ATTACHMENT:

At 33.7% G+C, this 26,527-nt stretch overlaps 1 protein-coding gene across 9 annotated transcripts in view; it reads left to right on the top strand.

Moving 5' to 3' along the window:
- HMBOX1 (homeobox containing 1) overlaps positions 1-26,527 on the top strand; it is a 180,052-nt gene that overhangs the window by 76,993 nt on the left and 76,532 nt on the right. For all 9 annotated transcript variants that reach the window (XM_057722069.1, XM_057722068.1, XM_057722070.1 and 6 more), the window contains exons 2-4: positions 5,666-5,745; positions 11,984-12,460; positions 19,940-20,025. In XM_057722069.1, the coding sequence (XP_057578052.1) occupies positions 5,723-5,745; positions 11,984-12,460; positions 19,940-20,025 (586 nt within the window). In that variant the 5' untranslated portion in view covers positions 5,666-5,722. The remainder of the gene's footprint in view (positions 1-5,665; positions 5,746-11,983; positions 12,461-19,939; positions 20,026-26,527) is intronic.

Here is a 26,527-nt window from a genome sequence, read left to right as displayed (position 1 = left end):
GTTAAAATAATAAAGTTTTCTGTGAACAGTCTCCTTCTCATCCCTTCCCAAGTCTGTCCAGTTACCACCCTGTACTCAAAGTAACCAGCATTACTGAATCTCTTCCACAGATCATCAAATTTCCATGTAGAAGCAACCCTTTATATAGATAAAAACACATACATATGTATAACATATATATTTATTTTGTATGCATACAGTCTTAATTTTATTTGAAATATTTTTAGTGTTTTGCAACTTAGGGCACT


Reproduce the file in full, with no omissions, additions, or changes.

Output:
At 33.7% G+C, this 26,527-nt stretch overlaps 1 protein-coding gene across 9 annotated transcripts in view; it reads left to right on the top strand.

Moving 5' to 3' along the window:
- HMBOX1 (homeobox containing 1) overlaps positions 1-26,527 on the top strand; it is a 180,052-nt gene that overhangs the window by 76,993 nt on the left and 76,532 nt on the right. For all 9 annotated transcript variants that reach the window (XM_057722069.1, XM_057722068.1, XM_057722070.1 and 6 more), the window contains exons 2-4: positions 5,666-5,745; positions 11,984-12,460; positions 19,940-20,025. In XM_057722069.1, the coding sequence (XP_057578052.1) occupies positions 5,723-5,745; positions 11,984-12,460; positions 19,940-20,025 (586 nt within the window). In that variant the 5' untranslated portion in view covers positions 5,666-5,722. The remainder of the gene's footprint in view (positions 1-5,665; positions 5,746-11,983; positions 12,461-19,939; positions 20,026-26,527) is intronic.

Here is a 26,527-nt window from a genome sequence, read left to right as displayed (position 1 = left end):
GTTAAAATAATAAAGTTTTCTGTGAACAGTCTCCTTCTCATCCCTTCCCAAGTCTGTCCAGTTACCACCCTGTACTCAAAGTAACCAGCATTACTGAATCTCTTCCACAGATCATCAAATTTCCATGTAGAAGCAACCCTTTATATAGATAAAAACACATACATATGTATAACATATATATTTATTTTGTATGCATACAGTCTTAATTTTATTTGAAATATTTTTAGTGTTTTGCAACTTAGGGCACT